Mass Media Activities Increase Insecticide-Treated Nets Use in Nigeria

Oct 2016
Pregnant woman and child nap inside an LLIN, HC3 Photo by JHU/HC3 project

Since 2014, the U.S. President’s Malaria Initiative (PMI) has supported the National Malaria Elimination Program in Nigeria to implement a comprehensive, evidence-based social behavior change communication (SBCC) strategy. Through the John Hopkins University (JHU) Health Communication Capacity Collaborative (HC3) project, PMI supports a combination of mass media, educational entertainment, and interpersonal communication activities.

The PMI-supported JHU/HC3 program developed a monitoring and evaluation plan for SBCC activities that includes an Ombibus survey every 6 months. This is a national market research survey that provides useful information for program planning and assessment. The June 2016 Omnibus survey assessed the level of exposure to four mass media interventions:

  1. Newman Street Nollywood television serial drama;
  2. "Play Your Part" national malaria theme song and music video;
  3. "Play Your Part" weekly radio show
  4. 60-second radio spots on malaria issues featuring the main character, Oga Bulus.

The assessment took place in four states: Akwa Ibom, Benue, Kebbi, Nasarawa, and Zamfara. Approximately 16 percent of people surveyed had been exposed to at least one of these mass media interventions. At the time of the survey, the TV serial drama and the malaria theme song had been on the air for about 1 year, the weekly radio show had been on the air for about 3 months, and the radio spots had been on the air for about 1 month.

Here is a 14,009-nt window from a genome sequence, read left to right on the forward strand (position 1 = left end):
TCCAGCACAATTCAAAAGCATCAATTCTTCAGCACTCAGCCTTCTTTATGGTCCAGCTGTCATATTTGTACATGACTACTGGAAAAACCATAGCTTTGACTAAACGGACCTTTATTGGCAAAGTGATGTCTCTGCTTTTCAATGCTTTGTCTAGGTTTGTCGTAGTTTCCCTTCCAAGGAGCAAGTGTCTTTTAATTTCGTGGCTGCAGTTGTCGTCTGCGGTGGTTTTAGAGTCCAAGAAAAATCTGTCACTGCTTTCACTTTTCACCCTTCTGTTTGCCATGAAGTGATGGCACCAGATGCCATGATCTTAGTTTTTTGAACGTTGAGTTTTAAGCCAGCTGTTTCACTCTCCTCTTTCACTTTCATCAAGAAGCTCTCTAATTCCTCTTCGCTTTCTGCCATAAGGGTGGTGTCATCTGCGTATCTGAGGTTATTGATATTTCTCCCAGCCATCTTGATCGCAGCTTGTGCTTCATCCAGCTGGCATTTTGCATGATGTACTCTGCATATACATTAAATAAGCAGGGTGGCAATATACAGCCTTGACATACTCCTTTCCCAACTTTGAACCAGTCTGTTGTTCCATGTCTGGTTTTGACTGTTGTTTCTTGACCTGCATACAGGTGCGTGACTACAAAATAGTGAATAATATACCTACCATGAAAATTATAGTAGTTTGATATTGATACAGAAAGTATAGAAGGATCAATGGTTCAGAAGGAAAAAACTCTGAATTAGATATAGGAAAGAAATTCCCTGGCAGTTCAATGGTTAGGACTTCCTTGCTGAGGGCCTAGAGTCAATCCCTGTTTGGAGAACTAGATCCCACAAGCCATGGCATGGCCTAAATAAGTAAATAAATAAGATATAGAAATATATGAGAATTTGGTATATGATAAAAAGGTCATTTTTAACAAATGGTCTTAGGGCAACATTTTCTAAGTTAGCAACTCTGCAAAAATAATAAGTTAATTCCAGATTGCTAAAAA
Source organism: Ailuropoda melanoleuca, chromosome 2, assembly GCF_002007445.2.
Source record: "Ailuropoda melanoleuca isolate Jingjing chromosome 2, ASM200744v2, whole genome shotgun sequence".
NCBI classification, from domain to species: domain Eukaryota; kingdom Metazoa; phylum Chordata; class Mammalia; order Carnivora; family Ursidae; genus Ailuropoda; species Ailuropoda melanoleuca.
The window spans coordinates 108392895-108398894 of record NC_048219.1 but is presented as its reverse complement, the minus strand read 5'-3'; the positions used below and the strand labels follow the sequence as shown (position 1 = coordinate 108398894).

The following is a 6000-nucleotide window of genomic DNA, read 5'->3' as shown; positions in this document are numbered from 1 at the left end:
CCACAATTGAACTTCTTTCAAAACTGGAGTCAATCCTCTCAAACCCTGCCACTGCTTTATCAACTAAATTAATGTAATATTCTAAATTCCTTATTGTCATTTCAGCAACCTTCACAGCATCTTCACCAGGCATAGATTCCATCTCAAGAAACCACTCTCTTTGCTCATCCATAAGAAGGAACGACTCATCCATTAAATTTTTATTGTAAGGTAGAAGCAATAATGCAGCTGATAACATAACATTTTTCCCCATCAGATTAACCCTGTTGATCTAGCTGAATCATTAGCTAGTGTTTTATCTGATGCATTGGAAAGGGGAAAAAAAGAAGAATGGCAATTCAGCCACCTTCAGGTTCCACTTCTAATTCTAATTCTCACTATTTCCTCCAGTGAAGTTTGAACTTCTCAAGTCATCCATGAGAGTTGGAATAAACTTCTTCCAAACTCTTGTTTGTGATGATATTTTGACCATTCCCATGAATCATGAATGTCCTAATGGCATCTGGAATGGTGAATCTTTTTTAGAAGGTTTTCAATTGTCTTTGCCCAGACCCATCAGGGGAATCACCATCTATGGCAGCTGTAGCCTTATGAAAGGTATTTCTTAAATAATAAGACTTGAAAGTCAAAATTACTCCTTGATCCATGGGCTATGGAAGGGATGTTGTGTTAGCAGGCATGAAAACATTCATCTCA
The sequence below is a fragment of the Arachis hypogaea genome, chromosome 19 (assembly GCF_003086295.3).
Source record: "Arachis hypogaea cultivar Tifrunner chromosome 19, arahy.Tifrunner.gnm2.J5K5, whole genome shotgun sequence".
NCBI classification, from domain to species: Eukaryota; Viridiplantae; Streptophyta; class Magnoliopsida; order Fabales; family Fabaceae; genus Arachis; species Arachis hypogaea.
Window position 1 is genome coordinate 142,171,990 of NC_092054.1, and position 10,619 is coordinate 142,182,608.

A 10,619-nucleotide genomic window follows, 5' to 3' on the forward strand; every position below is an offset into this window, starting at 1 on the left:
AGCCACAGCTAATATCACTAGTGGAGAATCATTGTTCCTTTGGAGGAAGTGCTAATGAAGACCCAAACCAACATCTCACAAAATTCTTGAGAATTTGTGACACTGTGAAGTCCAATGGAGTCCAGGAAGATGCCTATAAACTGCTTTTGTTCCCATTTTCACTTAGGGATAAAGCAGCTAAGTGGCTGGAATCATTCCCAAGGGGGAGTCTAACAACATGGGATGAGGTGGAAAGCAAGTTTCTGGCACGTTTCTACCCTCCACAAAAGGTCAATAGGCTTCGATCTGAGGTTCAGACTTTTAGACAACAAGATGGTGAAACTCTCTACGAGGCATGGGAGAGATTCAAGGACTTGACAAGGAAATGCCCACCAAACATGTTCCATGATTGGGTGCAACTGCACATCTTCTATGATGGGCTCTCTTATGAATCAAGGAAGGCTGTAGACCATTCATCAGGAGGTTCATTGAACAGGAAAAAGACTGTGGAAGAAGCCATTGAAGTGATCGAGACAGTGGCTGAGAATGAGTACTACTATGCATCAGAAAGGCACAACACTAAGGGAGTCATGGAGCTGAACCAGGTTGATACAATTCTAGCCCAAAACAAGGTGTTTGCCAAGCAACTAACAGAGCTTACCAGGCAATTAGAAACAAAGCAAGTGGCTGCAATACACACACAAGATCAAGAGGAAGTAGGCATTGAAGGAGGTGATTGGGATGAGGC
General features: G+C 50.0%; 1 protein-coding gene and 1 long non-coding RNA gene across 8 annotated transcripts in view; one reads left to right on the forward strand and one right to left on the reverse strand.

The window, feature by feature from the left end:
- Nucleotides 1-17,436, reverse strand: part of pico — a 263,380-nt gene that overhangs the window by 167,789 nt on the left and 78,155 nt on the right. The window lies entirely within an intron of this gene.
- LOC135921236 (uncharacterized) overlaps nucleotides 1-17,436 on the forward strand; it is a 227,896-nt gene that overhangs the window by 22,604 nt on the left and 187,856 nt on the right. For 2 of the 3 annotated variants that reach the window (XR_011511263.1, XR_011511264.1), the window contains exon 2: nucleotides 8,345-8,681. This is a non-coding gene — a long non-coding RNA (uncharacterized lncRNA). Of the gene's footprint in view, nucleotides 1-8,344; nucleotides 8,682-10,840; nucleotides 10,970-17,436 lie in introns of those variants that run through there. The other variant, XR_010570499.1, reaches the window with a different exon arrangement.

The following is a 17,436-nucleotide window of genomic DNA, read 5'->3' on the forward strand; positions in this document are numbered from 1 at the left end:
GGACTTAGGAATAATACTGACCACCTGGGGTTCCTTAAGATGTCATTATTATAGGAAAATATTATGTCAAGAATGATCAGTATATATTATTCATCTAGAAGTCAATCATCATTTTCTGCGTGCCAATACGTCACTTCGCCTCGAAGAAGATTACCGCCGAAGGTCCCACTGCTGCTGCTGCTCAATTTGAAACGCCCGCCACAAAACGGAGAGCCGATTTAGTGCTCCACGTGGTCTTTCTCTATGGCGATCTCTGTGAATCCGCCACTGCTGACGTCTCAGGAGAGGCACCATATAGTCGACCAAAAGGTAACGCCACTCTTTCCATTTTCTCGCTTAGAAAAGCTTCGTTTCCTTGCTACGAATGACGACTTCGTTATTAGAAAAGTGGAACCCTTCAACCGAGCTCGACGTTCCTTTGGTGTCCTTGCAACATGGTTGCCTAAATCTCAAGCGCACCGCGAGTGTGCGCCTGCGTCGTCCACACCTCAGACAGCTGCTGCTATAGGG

The results show that exposure to PMI-sponsored mass media activities is strongly associated with increased usage of insecticide treated nets (ITNs). There was a strong and statistically significant exposure-response relationship observed; the more mass media malaria messages a person heard, the more likely they were to sleep inside an ITN. About 38 percent of those who were not exposed to any PMI mass media messages slept inside an ITN, compared to 48 percent of those exposed to one, 66 percent of those exposed to two, and 83 percent of those who were exposed to three or more mass media messages (see chart).


The four states included in the analysis were targets of a mass media campaign within the previous two years of the survey. Approximately 74 percent of respondents reported that their household had at least one net. The assessment took place in households with at least one net, and controlled for the number of nets in each household, household size, and other socio-demographic factors.

According to this analysis, it is important to sustain the mass media campaign to increase the proportion of people who have exposure to the mass media interventions. Based on these findings, the PMI-funded HC3 project expanded the radio mass media program and added a television campaign. The sustained mass media campaigns are expected to contribute to continuous and higher levels of ITN use in Nigeria.

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